As I think I do every year, but I can’t bear to look, that my beloved Uncle B. died this week, fourteen years ago. I was coming home from his funeral on my twenty-first birthday. He had blue eyes and was left-handed and he read a lot. So, I liked him.
I also liked that he talked to me like a person. So many people, when they encounter children, seem to not be able to get past the whole “Ooooo. It’s a child. I should make fun of it or baby talk to it or hide from it or tell it to hide from me.” But my Uncle B. wanted to know what we were up to and how we liked school and what we thought about the Tigers this year.
My grandpa also died in May, but somehow his deathday slides right by. I’ve kind of made my peace with the old fart so it is what it is.
But I don’t have anything to make peace with my Uncle B. about. I just miss him. And when I try to imagine what it would be like to lose either the Butcher or the recalcitrant brother, I am brought up short. I can’t imagine that for my Dad.
Anyway, I had lunch with the Professor and she said she’s going to make me a cake for Friday.
And that makes me happy.
I’ve been thinking about this idea that injustice will just eventually go away if everyone starts acting polite. I think last night’s debacle gave lie to that approach. Don’t get me wrong. In situations where bad things are happening, I want them to stop and I don’t care if the people who need to stop really get why they need to stop. I just want them to.
But at some level, if you don’t address the root causes, this stuff just keeps coming back, in slightly different forms. So, yeah, everyone in the state gets that you can’t own black people, but we haven’t quite gotten over how handy it is to have a labor force that has few legal recourses and is reviled by the very people who most benefit from it. Or we get that men don’t literally own their wives and daughters anymore, but we can’t let go of this idea that it is more important for men to have the final say in what goes on with women’s bodies than it is for women to be full citizens.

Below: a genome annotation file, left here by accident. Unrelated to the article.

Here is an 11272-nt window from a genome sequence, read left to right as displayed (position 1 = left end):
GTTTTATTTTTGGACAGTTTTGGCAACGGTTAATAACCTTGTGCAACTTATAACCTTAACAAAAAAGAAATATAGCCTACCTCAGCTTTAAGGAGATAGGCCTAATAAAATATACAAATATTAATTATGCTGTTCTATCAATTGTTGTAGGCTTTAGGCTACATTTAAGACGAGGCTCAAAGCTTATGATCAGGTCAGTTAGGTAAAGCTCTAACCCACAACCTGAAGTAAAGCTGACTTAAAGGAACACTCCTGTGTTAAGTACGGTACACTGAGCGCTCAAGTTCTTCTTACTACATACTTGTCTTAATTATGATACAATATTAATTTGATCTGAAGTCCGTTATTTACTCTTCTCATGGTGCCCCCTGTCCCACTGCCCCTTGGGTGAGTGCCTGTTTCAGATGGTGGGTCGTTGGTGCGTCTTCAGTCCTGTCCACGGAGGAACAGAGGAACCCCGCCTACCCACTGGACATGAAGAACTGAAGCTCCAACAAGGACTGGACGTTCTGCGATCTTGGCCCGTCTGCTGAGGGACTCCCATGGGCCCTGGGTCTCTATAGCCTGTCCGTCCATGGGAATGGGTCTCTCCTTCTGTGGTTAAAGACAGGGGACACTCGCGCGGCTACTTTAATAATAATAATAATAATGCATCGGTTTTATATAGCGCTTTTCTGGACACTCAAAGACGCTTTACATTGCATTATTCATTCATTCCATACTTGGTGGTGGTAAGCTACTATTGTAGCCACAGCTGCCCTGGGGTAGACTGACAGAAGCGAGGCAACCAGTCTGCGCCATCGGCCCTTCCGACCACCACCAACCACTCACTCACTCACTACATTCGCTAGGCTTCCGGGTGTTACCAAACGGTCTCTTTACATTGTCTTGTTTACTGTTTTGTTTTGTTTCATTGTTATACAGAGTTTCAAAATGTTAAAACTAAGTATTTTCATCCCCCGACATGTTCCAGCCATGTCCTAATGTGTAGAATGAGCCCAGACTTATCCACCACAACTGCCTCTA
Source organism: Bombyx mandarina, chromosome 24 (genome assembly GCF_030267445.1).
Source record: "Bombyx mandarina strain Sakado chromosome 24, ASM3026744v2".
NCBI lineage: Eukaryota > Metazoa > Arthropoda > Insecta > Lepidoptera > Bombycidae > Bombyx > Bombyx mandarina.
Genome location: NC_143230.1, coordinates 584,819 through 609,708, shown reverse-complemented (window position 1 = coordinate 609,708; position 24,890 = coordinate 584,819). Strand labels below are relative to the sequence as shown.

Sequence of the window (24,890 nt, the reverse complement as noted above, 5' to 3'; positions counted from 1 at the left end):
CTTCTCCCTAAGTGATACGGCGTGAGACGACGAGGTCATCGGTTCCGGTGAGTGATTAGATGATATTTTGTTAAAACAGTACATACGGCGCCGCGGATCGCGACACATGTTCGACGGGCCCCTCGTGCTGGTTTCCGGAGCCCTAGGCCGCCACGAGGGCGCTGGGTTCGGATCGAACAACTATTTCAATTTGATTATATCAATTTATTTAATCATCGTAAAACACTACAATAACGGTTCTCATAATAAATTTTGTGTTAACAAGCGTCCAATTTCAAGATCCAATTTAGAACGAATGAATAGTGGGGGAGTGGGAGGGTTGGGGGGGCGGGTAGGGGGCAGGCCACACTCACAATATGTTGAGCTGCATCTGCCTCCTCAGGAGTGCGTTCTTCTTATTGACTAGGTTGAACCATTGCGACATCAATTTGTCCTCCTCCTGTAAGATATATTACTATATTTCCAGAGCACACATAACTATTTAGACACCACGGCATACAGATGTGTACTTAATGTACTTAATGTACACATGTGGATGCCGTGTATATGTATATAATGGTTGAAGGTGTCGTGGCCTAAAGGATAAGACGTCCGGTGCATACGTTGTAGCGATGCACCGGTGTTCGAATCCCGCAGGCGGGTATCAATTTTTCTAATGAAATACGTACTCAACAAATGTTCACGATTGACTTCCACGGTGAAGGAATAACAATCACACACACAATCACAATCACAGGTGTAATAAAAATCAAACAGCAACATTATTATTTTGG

I sometimes feel like we have a long tradition of being shot in the foot. We don’t all have access to even adequate educations or healthcare. We don’t all have access to good jobs. And instead of asking, “Why are we being shot in the foot?!” and demanding a quality of life equal to what other Americans have or looking around and saying “Hey, everyone in my family has been shot in the foot, for generations, but I notice few of the politicians are limping,” we take pride in passing down a tradition of being shot in the foot.
We often cheer when our legislators pass laws that will shoot us in the other foot.
And just to be sure that we never wise up to the fact that we’re being shot in the foot, we’re taught that people who don’t hobble around think they’re better than us, that they want to impose their immoral ways on us, and that they don’t know the truth. That they are, in fact, somehow uneducated elitists. That they’re the problem.
Not that some folks here know they and their kids will never have to limp.
Dear Stunned Conservative,
In the Midwest, we have a saying. I can’t remember if it’s “Don’t shit where you eat” or “Don’t bite the hand that feeds you.” I’ve been away from the Midwest for over a decade now. But the general point is something to do with, if you’ve got food coming in, don’t fuck it up.
And while everybody in the Midwest agrees that the car industry is in big trouble and the way out of it is not clear, if it can happen at all, everyone is also either themselves dependent on that industry in some way or knows someone who is.
So, when the Republicans were all “Screw you, Unions! Go bankrupt, automakers!” the Midwesterners heard that as “Not only is your impending hardship unimportant to us, we’re going to make it happen as soon and as devestatingly as possible.”
It is absolutely NO surprise that the Republicans were going to lose their Midwestern base with that strategy. What is stunning is that people are stunned by it.
What exactly did you imagine would happen?
(h/t Patrick Appel)